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5 thoughts on “How Glee Teaches Girls To Slut Shame

  1. Innocent Loverboy November 30, 2013 at 7:03 pm Reply

    The cheerleader’s name is Bree. She’s a relatively new character.

    There are two other recurring characters who are black: Mercedes Jones (Amber Riley) and Coach Roz Washington (NeNe Leakes). Series 1 also featured Matt Rutherford (Dijon Talton). There have been several other characters of varying ethnicities in the show, such as Principal Figgins (Iqbal Theba) and Mike Chang (Harry Shum, Jr.).

    There are also at least two characters with Down’s syndrome, notably Becky Jackson (Lauren Potter).

    I personally think it’s a relatively inclusive programme. The way they dealt with slut-shaming got on my nerves a bit, and Bree isn’t a character who’s written particularly well. But there have been much worse things on TV for such an issue.

    The point they made with Bree isn’t that she’s a bad person for being relatively promiscuous – she’s a villain for other reasons. Jake’s older brother, Noah “Puck” Puckerman (Mark Salling) was known for being promiscuous in the first series – even having sex with some of the mothers of the kids in school – and was portrayed as a complicated character, eventually being cast into a more positive light.

    Okay, it wasn’t an issue dealt with particularly well. But they’ve dealt with racism, sexism, transphobia, sex work, violence, suicide, homophobia, death, gender steteotypes, sex addiction, alcoholism, drugs and rape – you’ve got to give them points for trying. Most shows wouldn’t dare.

  2. Slutocrat December 2, 2013 at 4:55 pm Reply

    Thanks for reading and commenting 🙂 Yeah, most shows don’t dare address these issues, though I feel that if the issues aren’t addressed well- or addressed in such a way that discrimination is actually promoted- it’s best not to deal with them at all. The issue I have with the characterisation of Bree isn’t that she’s a villain for being a slut- it’s that a villain is the slutty one while the good girl is a celibate virgin. This is a long tradition in film and TV. Glee does have diversity- but then it should, as the US has more diversity than European countries anyway. But diversity is pointless if the minority characters are portrayed negatively (though I’m not suggesting that Glee portrays coloured characters negatively all the time, though I suppose it’s worth mentioning that back when Quinn Fabray was Sue’s spy she seemed to be a more rounded, complex character than Bree). But yeah, at least Glee does try 🙂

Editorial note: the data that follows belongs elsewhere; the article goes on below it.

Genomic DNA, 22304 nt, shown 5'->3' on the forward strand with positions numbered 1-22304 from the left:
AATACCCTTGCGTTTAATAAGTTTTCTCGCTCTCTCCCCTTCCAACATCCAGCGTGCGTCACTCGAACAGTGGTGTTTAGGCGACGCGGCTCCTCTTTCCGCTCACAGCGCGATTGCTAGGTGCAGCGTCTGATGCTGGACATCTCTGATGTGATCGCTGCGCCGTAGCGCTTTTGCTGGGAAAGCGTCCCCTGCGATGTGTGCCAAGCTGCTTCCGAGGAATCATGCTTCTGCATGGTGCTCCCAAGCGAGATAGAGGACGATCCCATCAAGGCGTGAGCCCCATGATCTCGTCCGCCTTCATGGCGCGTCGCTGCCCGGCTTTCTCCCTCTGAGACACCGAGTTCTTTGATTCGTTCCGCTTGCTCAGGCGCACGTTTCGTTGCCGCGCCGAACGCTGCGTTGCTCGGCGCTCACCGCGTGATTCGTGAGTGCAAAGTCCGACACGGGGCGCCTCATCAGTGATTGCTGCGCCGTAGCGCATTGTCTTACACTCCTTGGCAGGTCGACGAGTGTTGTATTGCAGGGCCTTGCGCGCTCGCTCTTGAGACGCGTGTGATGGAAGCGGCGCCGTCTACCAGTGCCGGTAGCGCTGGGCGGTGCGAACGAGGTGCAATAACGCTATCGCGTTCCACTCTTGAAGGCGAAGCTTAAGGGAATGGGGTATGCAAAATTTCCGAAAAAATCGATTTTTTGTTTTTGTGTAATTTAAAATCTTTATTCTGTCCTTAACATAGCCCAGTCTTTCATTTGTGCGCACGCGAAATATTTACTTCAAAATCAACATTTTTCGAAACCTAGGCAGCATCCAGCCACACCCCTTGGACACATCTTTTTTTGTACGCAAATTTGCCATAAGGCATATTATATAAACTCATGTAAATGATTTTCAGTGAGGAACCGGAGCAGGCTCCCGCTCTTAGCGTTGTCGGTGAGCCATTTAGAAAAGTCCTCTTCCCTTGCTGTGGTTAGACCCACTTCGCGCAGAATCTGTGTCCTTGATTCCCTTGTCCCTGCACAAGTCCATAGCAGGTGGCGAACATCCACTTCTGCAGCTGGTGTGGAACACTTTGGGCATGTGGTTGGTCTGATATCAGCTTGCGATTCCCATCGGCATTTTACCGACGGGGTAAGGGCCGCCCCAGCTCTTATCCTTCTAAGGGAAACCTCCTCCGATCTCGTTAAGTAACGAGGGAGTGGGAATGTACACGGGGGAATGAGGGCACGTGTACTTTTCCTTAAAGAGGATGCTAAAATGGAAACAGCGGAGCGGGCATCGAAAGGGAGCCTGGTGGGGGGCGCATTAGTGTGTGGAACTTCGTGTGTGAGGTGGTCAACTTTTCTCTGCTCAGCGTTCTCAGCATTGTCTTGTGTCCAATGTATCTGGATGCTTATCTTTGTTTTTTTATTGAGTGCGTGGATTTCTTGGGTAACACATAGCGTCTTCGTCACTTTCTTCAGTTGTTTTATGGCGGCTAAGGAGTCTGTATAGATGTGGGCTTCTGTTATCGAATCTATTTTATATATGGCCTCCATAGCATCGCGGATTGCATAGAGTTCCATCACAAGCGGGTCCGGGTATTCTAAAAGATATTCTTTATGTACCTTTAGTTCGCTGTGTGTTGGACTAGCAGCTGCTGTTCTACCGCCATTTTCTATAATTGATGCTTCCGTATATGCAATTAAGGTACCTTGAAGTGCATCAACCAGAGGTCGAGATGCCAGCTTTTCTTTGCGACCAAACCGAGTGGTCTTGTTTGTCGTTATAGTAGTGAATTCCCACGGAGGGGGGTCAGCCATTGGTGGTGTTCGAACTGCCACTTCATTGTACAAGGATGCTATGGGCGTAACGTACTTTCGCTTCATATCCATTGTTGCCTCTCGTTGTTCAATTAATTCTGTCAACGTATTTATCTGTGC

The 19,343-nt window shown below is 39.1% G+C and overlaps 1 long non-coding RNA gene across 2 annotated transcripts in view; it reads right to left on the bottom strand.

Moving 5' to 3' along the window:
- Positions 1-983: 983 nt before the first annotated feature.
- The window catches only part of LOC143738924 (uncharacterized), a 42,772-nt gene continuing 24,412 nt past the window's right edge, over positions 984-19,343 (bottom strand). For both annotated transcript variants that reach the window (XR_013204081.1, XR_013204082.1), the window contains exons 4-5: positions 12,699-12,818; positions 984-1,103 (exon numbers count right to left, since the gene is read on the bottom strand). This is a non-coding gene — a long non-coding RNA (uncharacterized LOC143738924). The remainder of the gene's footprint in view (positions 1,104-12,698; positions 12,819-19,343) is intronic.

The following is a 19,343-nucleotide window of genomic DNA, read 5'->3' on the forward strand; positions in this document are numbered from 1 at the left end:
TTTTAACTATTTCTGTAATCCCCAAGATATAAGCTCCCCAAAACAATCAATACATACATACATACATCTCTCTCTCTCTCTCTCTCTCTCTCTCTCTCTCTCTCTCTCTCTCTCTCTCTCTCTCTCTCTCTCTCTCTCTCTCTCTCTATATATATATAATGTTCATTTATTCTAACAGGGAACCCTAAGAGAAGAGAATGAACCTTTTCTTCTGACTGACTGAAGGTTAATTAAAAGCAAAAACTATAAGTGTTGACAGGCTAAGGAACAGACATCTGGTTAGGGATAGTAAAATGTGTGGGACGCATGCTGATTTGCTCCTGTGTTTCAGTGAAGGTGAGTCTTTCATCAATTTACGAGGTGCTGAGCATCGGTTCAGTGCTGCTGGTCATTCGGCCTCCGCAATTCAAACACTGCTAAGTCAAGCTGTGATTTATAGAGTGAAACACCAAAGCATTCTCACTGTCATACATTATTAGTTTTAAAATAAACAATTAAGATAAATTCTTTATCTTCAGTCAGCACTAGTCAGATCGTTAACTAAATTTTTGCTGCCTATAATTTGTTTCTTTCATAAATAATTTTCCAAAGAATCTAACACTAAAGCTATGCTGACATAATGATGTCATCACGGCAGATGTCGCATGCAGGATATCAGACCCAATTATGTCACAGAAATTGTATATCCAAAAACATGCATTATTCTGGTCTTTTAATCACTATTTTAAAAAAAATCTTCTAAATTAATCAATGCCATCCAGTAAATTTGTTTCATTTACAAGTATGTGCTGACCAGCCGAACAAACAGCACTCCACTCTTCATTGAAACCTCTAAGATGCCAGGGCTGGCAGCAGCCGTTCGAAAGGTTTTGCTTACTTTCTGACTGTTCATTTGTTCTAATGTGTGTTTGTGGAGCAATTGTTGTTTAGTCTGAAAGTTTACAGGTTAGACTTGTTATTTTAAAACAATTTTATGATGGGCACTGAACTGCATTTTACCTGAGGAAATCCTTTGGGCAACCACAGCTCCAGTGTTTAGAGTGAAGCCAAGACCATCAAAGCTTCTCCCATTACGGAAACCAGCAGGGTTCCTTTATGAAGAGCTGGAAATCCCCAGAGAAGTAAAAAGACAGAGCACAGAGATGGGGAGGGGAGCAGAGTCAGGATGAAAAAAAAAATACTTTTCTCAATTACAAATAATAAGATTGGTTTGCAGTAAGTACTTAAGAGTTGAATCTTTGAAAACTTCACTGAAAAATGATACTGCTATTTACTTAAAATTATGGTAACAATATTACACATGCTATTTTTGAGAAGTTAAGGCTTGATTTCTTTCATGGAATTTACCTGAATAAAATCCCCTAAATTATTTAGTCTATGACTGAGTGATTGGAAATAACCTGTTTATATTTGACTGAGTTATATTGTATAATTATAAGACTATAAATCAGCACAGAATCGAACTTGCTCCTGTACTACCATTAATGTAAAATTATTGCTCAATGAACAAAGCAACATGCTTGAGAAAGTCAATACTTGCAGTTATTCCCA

3. Innocent Loverboy December 3, 2013 at 7:42 pm Reply

    One of the things I like about Glee is that it seems abundantly aware that it portrays kids as being a bit stereotyped, which is why it’s a surprise when the characters seem rounded (Quinn Fabray, a good example as you cited, had her own pregnancy storyline and wasn’t portrayed as a slut, which was surprising).

    There’s even one episode in series one, in which Sue sets up her own glee club and deliberately only picks minority kids (“Santana! Wheels! Gay kid! Asian! Other Asian! Aretha! Shaft!”), which I think deals well with both people who exclude minorities and exclusively picking minorities… “for the greater good”, shall we say.

    Interestingly, only 13% of the American population is black… so in twelve randomly selected Americans, one or two at most may be black. The original glee club (although it’s changed since then) had two black characters, two Asian Americans, two Jewish characters, one gay character… I think that’s a spread, of a sort!

    Bree isn’t written particularly well and I suspect she was brought in to be another villain, as Sue is now ensconced as principal and Roz isn’t seen much. Other “annoying bitch” characters in the past (Santana, Terri, Sugar, Kitty…) have ended up being more rounded, for a reason. Maybe we’ll see Bree doing that.

    But I doubt it, actually.

  4. girlseule December 6, 2013 at 10:29 am Reply

    I have never seen Glee but you raised a good point. Why is it that girls and women that are portrayed as doing something as normal as having sex are portrayed as bad?

  5. Georgina July 20, 2014 at 6:03 am Reply

    I think this article is exactly the type of thing Glee was trying to satirize. It’s this hyper political correctness that is holding any real progress back. By wanting to burn the house down when ever you see something that you think is offensive, it stops you from actually taking a moment to think about what the scene means under its surface. Slut shaming is a real epidemic, but the thing Glee is pointing out with these characters is not that they like sex, but that they are using sex to cover up deep emotional issues, which is not a good thing. By exaggerating many issues, Glee forces viewers to challenge there own beliefs and thoughts. Santana and Quinn did not stop Rachel from doing a topless scene because she was going to be topless, they stopped her because she was only doing it to be “bold”. Rachel is not a sexual character, and she shouldn’t do something that she knows she doesn’t want to do, just because it will make others notice her. She wasn’t celebrating her sexuality. I also think it is grossly unfair to cast the writers of Glee as racist because the characters who they have being villainous, happen to be black. That marks your own failure to see behind race, as Glee has long been a very color blind show. At no point is Bree’s skin color mentioned. She should be treated like a person, not a hidden motive. There is a lot of deep seeded bigotry in this world, but these problems are extremely complicated, and it doesn’t help be over simplifying them.